Have you ever heard sirens in the middle of the night and wondered, “Oh, great, what’s going on now?” Thanks to a website called Radio Reference you can listen to live audio feeds from emergency medical crews, fire and police in your area. It’s an alternative to buying a hand held scanner, most of which are well over a hundred dollars for the basic units.
The Site: Radio Reference
Service Map: www.radioreference.com/apps/db
From the main page simply type in the city that you live in and you will see a list of what is available in your area. I live in the Pittsburgh area and can listen to almost anything within Allegheny County for fire, police and emergency medical services. I mostly stick with the City of Pittsburgh listing and at any given time it is broadcasting six or seven channels so there is almost always something going on.
One of the things that really spooked me about listening to Radio Reference and the City of Pittsburgh feed is the number of calls in my neighborhood. It’s not odd to hear sirens at any time of the day or night but it’s when you don’t hear them but hear the call come over the scanner that you sort of stop and think, “Wow, there is a lot of stuff going on here that I am totally clueless about”. It’s also interesting when you know the local happenings hours before everyone else.
The feed is crystal clear and there are rarely system issues but they do take the feed down every once in a while for repairs and upgrades. Once you start listening to a specific channel or feed you get to “know” the dispatchers and some of the officers that work certain zones. There are times when they let their situations get the best of them and they pop off with a one-liner that has everyone in hysterics. You can pick the format in which you want to listen to the feed, I listen with the Windows Media Player that opens in a separate window so I don’t have to worry about accidentally closing the web player that opens on the page.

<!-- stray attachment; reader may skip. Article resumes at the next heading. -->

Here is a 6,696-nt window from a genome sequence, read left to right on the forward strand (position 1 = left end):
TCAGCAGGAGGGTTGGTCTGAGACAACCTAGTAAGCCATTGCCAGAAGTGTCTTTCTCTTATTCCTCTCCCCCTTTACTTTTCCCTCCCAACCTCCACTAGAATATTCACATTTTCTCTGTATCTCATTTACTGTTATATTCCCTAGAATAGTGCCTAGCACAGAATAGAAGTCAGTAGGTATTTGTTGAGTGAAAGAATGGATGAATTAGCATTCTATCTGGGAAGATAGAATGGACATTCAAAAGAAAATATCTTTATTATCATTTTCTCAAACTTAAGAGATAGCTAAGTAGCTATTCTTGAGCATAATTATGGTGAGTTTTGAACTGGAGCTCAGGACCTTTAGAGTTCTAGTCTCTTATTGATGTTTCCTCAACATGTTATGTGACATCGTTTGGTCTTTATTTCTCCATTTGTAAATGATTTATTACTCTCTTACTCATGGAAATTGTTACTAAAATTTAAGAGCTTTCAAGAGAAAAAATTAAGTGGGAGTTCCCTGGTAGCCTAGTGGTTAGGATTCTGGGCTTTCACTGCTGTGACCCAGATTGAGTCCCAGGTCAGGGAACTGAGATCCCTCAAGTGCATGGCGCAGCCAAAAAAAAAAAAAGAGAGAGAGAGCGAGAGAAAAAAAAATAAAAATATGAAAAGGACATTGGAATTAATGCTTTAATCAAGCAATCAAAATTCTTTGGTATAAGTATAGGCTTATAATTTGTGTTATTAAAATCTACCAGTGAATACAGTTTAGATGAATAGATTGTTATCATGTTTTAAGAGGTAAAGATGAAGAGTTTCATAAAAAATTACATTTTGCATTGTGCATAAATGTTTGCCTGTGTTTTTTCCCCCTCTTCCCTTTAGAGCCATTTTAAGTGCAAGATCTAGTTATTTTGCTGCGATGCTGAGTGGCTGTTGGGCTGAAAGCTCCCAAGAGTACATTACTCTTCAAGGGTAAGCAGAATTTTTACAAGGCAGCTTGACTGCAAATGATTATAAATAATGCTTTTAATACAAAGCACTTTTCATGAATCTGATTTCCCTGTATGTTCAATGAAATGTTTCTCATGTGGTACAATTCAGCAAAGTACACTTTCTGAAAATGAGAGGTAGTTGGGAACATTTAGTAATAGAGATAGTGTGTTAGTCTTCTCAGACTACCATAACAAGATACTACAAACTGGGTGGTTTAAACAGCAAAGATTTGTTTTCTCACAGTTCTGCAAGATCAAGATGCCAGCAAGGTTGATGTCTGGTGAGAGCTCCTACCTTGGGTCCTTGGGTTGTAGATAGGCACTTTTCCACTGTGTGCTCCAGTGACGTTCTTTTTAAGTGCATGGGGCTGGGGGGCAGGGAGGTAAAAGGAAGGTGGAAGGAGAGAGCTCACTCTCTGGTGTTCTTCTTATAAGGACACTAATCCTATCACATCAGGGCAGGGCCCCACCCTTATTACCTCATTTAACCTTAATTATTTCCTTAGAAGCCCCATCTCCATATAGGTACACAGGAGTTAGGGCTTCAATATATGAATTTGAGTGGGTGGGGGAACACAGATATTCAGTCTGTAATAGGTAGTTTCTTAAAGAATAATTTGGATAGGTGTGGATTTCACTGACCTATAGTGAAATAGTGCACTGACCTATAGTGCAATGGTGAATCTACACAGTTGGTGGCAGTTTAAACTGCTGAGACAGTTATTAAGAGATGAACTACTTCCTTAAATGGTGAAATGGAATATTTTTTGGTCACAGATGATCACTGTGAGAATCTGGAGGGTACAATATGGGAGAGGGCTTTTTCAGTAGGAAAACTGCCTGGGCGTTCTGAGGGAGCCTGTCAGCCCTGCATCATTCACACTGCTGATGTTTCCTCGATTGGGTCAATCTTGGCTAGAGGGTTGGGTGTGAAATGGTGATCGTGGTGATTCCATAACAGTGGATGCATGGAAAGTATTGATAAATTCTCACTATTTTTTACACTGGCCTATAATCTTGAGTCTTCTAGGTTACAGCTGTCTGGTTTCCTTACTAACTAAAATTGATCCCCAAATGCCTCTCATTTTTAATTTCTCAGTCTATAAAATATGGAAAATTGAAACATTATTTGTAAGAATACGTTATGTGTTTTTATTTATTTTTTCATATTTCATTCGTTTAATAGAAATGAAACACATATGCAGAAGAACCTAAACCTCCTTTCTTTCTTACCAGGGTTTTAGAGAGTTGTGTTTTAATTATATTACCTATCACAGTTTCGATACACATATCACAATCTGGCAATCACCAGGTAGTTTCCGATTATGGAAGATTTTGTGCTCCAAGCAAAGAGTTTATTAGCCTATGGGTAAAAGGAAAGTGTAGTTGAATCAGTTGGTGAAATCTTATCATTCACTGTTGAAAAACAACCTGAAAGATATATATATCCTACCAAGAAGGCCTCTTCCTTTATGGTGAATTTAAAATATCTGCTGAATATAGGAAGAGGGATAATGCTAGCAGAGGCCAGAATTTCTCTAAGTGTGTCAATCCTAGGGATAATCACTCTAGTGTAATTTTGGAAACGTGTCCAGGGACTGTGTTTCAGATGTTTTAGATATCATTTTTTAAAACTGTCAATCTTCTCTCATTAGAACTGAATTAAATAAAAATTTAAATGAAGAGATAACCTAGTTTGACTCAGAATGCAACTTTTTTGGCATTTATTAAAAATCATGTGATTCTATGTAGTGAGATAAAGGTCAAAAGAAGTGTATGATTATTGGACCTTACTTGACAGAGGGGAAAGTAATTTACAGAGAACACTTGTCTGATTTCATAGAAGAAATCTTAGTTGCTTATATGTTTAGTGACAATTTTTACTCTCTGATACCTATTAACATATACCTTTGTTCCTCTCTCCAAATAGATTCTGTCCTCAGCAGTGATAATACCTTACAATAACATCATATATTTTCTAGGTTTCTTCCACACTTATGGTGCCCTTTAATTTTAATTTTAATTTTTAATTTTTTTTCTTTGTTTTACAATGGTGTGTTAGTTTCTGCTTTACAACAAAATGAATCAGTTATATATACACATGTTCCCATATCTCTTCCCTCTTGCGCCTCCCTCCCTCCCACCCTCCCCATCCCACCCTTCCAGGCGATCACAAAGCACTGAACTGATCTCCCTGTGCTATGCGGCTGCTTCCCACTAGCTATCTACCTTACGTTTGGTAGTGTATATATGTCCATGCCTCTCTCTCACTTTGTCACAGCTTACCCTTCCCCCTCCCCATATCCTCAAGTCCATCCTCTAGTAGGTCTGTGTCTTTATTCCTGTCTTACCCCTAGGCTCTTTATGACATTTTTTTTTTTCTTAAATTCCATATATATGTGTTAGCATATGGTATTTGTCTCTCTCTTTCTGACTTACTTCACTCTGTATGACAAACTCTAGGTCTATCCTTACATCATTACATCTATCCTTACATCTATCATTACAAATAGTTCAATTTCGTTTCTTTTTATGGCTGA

For the “City of Pittsburgh Public Safety” you will hear calls from all over the city including the details for sporting events, when the bars close on the South Side, special events, when Port Authority is involved and University of Pittsburgh police. The scanner channels that are broadcast include channels 1, 2, 3, 7, 8 and 12. There are times when SWAT gets involved and they get moved to another channel; most of the times these are active channels that you can listen to without having to do anything. You do not have to program codes or switch channels, everything is done automatically from the website.
This is a website that you can access from anywhere; I like having access to it when I travel so I know if there are any issues in my neighborhood or things that I need to know about when I am traveling home. You can hear about water main breaks, traffic conditions, accidents and emergency issues that your local news might not have access to.